Lessons learnt about end of life care
Findings from the British Medical Association’s project about the challenges of providing good palliative care
“The purpose of medical schooling was to teach how to save lives, not how to tend to their demise,” Atul Gawande, general and endocrine surgeon at Brigham and Women’s Hospital in Boston, writes in his bestseller Being Mortal.
How to talk about death and deal with the challenges of end of life care are not widely taught at medical school, and many doctors feel unprepared when faced with the clinical and communication challenges at the end of a patient’s life.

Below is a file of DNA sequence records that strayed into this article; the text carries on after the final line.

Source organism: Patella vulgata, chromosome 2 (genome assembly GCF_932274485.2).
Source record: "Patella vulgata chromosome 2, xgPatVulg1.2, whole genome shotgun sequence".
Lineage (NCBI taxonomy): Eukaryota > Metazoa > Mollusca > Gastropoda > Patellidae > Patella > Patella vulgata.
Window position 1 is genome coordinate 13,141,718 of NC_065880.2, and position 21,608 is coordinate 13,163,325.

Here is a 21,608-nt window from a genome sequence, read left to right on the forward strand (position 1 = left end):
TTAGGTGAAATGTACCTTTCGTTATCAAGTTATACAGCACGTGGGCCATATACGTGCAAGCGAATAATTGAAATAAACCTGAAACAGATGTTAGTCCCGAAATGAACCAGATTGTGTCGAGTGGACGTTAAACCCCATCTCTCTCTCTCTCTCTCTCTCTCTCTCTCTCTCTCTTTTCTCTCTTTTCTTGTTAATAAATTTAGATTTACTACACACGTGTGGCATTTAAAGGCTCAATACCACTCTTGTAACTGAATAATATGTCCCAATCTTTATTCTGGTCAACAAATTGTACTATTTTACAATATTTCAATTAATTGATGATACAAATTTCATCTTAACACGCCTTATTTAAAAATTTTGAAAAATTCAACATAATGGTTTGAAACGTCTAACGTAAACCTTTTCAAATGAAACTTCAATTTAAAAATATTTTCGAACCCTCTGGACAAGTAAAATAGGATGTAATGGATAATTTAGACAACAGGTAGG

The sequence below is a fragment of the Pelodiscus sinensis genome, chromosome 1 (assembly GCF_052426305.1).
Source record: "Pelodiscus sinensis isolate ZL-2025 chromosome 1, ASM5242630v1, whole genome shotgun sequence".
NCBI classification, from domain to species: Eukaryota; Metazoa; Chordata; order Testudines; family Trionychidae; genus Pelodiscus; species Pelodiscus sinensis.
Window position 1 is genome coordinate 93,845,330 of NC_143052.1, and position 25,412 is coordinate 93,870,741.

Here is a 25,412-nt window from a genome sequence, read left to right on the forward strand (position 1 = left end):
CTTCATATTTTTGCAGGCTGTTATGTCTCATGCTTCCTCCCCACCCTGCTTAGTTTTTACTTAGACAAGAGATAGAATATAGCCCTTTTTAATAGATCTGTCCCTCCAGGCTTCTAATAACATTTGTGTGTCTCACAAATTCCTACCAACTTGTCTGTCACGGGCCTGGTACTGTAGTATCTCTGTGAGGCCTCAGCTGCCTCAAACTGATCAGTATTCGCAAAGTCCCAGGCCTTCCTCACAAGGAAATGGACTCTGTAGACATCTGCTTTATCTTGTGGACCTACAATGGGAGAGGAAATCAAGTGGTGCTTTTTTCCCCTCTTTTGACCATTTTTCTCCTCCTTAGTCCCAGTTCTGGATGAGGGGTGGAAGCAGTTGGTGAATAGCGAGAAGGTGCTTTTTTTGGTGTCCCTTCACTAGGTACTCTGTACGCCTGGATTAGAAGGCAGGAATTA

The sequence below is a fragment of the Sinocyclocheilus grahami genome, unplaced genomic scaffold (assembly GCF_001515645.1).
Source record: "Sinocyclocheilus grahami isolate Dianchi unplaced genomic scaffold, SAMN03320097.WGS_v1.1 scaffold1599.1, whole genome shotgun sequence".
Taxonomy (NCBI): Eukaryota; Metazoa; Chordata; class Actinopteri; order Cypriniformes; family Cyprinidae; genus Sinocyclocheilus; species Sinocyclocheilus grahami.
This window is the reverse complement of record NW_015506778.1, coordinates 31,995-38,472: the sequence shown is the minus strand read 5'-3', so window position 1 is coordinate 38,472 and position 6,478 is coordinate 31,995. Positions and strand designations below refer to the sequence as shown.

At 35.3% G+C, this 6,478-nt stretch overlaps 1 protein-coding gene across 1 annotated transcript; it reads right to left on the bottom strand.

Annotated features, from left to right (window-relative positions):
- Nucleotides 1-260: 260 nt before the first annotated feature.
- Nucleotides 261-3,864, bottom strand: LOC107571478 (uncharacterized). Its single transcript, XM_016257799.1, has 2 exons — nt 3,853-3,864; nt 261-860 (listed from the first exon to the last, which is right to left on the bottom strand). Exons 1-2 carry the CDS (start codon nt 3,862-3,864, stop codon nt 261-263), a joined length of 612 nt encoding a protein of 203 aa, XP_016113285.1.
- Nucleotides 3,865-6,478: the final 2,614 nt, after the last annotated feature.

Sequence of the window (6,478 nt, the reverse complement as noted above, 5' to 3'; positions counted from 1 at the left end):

In 2015, the BMA explored these issues in greater depth and held workshops around the UK to hear from more than 500 doctors and members of the public about the challenges of delivering good end of life care. This article summarises the main findings.
Many doctors feel underprepared when dealing with end of life care
Doctors at all stages of their careers reported a lack of confidence around certain aspects of providing end of life care, including the complexities of assessing mental capacity, the administration of pain relief—“I feel like [Harold] Shipman is a spectre that hangs over me,” said one doctor—and communicating with patients and those close to them.
“I found it very difficult to talk to patients about dying prior to working in a hospice,” said a junior doctor who attended one of the workshops. “Firstly, because we’re not taught very much [about this subject]; and secondly, those kinds of complex conversations we leave to the senior consultants because they have more experience.”